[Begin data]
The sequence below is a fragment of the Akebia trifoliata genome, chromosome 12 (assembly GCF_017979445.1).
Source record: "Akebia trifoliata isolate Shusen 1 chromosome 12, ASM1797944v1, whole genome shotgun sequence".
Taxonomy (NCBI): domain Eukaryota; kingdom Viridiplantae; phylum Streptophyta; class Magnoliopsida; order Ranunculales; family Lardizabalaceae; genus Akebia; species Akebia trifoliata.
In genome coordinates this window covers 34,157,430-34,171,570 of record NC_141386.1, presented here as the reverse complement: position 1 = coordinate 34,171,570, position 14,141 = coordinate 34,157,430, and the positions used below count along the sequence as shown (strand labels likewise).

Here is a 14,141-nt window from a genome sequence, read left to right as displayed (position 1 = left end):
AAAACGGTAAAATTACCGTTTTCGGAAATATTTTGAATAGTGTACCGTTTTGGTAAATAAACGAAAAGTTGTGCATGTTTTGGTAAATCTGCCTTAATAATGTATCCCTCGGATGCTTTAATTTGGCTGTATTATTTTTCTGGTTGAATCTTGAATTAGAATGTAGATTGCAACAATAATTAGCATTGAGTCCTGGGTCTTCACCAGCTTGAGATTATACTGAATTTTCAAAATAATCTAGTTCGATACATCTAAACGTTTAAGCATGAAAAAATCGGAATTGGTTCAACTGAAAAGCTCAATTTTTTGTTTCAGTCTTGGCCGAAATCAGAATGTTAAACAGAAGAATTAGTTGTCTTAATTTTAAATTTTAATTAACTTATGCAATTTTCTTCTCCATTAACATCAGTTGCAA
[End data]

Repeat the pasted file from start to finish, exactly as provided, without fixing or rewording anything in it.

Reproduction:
The sequence below is a fragment of the Akebia trifoliata genome, chromosome 12 (assembly GCF_017979445.1).
Source record: "Akebia trifoliata isolate Shusen 1 chromosome 12, ASM1797944v1, whole genome shotgun sequence".
Taxonomy (NCBI): domain Eukaryota; kingdom Viridiplantae; phylum Streptophyta; class Magnoliopsida; order Ranunculales; family Lardizabalaceae; genus Akebia; species Akebia trifoliata.
In genome coordinates this window covers 34,157,430-34,171,570 of record NC_141386.1, presented here as the reverse complement: position 1 = coordinate 34,171,570, position 14,141 = coordinate 34,157,430, and the positions used below count along the sequence as shown (strand labels likewise).

Here is a 14,141-nt window from a genome sequence, read left to right as displayed (position 1 = left end):
AAAACGGTAAAATTACCGTTTTCGGAAATATTTTGAATAGTGTACCGTTTTGGTAAATAAACGAAAAGTTGTGCATGTTTTGGTAAATCTGCCTTAATAATGTATCCCTCGGATGCTTTAATTTGGCTGTATTATTTTTCTGGTTGAATCTTGAATTAGAATGTAGATTGCAACAATAATTAGCATTGAGTCCTGGGTCTTCACCAGCTTGAGATTATACTGAATTTTCAAAATAATCTAGTTCGATACATCTAAACGTTTAAGCATGAAAAAATCGGAATTGGTTCAACTGAAAAGCTCAATTTTTTGTTTCAGTCTTGGCCGAAATCAGAATGTTAAACAGAAGAATTAGTTGTCTTAATTTTAAATTTTAATTAACTTATGCAATTTTCTTCTCCATTAACATCAGTTGCAA